Earlier this week, Vanguard announced that in August it will begin offering commission-free ETF trading through its Investor.Vanguard.com online brokerage platform on a whopping 1,800 ETFs... which includes not just its own ETFs, which were available commission-free already, but virtually all ETFs, including those from all their major competitors like Blackrock, State Street, and Schwab (on top of the 2,500+ mutual funds already available through Vanguard without trading fees). Yet while the media immediately jumped on the announcement as a new stage of the price wars on ETF trading costs, as Vanguard's platform will offer nearly 5X - 10X the breadth of ETFs as their largest competitors... the real significance of Vanguard's announcement is much bigger.
In this week’s #OfficeHours with @MichaelKitces, my Tuesday 1PM EST broadcast via Periscope, we discuss why the real impact of Vanguard's announcement is a potentially fatal disruption to the nature of no-transaction-fee (NTF) ETF platforms themselves, undermining existing pay-to-play distribution agreements to the most popular NTF ETF platforms today, and potentially pushing RIA custodial platforms instead to charge advisors (or investors) a more transparent and less conflicted basis point fee directly for the clearing, custodial, and other services they provide.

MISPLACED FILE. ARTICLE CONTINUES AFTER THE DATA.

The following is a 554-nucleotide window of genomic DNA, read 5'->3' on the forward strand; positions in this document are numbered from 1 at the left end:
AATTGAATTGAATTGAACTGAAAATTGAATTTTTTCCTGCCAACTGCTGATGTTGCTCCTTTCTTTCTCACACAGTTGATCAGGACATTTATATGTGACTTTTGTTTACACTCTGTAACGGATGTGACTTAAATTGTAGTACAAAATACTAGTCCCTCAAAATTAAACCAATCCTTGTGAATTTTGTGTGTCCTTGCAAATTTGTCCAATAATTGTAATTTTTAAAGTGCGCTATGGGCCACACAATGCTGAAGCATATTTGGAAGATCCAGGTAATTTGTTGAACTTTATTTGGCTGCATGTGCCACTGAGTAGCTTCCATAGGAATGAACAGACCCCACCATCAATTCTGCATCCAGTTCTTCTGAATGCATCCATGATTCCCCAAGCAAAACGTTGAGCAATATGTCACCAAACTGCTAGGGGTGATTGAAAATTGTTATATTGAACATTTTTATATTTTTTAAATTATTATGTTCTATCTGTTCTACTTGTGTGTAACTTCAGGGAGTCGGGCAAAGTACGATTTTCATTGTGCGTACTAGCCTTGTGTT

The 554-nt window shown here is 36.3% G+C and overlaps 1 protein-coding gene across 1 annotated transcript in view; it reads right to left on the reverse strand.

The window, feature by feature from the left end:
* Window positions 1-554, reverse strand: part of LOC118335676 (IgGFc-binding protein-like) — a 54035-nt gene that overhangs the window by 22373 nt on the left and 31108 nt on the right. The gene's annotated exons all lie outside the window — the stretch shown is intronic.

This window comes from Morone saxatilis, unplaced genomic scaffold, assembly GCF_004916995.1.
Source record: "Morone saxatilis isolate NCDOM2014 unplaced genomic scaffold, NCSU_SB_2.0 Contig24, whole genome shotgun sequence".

Some historical perspective on the use of shelf-space and revenue-sharing distribution agreements for fund providers may be helpful to understand why Vanguard's announcement is so disruptive. The first “no transaction fee” (NTF) online brokerage platforms got going in the 1990s, pioneered by companies like Schwab with their OneSource program, establishing a giant online supermarket of mutual funds that were made available (and funded) by 12b-1 shareholder servicing fees and sub-TA fees instead of charging "traditional" transaction fees to purchase a fund. But then along came ETFs, which "felt" like mutual funds to many consumers who wanted to be able to buy them without transaction fees as well... except, ETFs don't have a 12b-1 fee or a sub-TA fees! As a result, when the online brokerage platforms wanted to offer ETFs under a no-transaction-fee platform, they needed a new way to get paid. What emerged was brokerage platforms negotiating “distribution” agreements directly with the ETF providers that effectively said, "If you want to be listed in our NTF platform, you need to pay us directly", taking the form of other a revenue-sharing agreement (paying basis points for assets on the platform) or "shelf-space" agreements (which are typically negotiated flat fees and not set as basis point directly, though they are still effectively loose basis point equivalents based on total assets). The key point: one way or another, fund providers had to pay to be on the NTF platform, which is why most NTF ETF platforms have a limited lineup (or only those providers willing to pay).